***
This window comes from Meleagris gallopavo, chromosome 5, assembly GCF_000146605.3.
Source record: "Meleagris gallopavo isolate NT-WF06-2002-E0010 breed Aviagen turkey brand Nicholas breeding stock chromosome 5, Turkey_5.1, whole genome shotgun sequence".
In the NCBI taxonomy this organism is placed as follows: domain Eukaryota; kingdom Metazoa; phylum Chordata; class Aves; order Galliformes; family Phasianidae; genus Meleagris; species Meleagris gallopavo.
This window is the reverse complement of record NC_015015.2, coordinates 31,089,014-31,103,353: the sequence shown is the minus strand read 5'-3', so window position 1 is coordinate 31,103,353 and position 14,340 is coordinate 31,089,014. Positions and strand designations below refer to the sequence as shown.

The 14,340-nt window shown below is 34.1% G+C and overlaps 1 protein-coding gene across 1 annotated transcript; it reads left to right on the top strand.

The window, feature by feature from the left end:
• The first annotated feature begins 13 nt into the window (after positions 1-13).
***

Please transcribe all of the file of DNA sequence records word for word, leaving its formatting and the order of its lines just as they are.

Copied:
This window comes from Meleagris gallopavo, chromosome 5, assembly GCF_000146605.3.
Source record: "Meleagris gallopavo isolate NT-WF06-2002-E0010 breed Aviagen turkey brand Nicholas breeding stock chromosome 5, Turkey_5.1, whole genome shotgun sequence".
In the NCBI taxonomy this organism is placed as follows: domain Eukaryota; kingdom Metazoa; phylum Chordata; class Aves; order Galliformes; family Phasianidae; genus Meleagris; species Meleagris gallopavo.
This window is the reverse complement of record NC_015015.2, coordinates 31,089,014-31,103,353: the sequence shown is the minus strand read 5'-3', so window position 1 is coordinate 31,103,353 and position 14,340 is coordinate 31,089,014. Positions and strand designations below refer to the sequence as shown.

The 14,340-nt window shown below is 34.1% G+C and overlaps 1 protein-coding gene across 1 annotated transcript; it reads left to right on the top strand.

The window, feature by feature from the left end:
• The first annotated feature begins 13 nt into the window (after positions 1-13).